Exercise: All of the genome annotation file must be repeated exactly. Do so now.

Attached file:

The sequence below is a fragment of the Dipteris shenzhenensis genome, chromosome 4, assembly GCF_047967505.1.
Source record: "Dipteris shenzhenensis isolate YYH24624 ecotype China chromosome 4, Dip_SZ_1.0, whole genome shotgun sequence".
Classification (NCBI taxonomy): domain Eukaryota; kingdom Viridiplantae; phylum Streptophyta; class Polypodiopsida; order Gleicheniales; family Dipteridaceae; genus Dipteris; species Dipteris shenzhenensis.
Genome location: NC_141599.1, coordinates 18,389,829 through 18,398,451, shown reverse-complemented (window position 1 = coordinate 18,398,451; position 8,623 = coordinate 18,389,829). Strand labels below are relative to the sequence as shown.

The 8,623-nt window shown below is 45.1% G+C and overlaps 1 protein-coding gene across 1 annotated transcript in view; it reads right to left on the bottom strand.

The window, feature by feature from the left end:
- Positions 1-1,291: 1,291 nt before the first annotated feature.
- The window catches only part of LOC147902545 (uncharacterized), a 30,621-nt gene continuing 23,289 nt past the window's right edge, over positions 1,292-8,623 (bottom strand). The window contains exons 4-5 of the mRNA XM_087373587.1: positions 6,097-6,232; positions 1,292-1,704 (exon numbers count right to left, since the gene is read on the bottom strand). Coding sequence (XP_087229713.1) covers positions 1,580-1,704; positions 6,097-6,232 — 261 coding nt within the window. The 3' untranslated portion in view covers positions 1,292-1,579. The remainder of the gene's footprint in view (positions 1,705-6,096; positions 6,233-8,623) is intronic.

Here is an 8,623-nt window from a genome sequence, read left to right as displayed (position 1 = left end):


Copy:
The sequence below is a fragment of the Dipteris shenzhenensis genome, chromosome 4, assembly GCF_047967505.1.
Source record: "Dipteris shenzhenensis isolate YYH24624 ecotype China chromosome 4, Dip_SZ_1.0, whole genome shotgun sequence".
Classification (NCBI taxonomy): domain Eukaryota; kingdom Viridiplantae; phylum Streptophyta; class Polypodiopsida; order Gleicheniales; family Dipteridaceae; genus Dipteris; species Dipteris shenzhenensis.
Genome location: NC_141599.1, coordinates 18,389,829 through 18,398,451, shown reverse-complemented (window position 1 = coordinate 18,398,451; position 8,623 = coordinate 18,389,829). Strand labels below are relative to the sequence as shown.

The 8,623-nt window shown below is 45.1% G+C and overlaps 1 protein-coding gene across 1 annotated transcript in view; it reads right to left on the bottom strand.

The window, feature by feature from the left end:
- Positions 1-1,291: 1,291 nt before the first annotated feature.
- The window catches only part of LOC147902545 (uncharacterized), a 30,621-nt gene continuing 23,289 nt past the window's right edge, over positions 1,292-8,623 (bottom strand). The window contains exons 4-5 of the mRNA XM_087373587.1: positions 6,097-6,232; positions 1,292-1,704 (exon numbers count right to left, since the gene is read on the bottom strand). Coding sequence (XP_087229713.1) covers positions 1,580-1,704; positions 6,097-6,232 — 261 coding nt within the window. The 3' untranslated portion in view covers positions 1,292-1,579. The remainder of the gene's footprint in view (positions 1,705-6,096; positions 6,233-8,623) is intronic.

Here is an 8,623-nt window from a genome sequence, read left to right as displayed (position 1 = left end):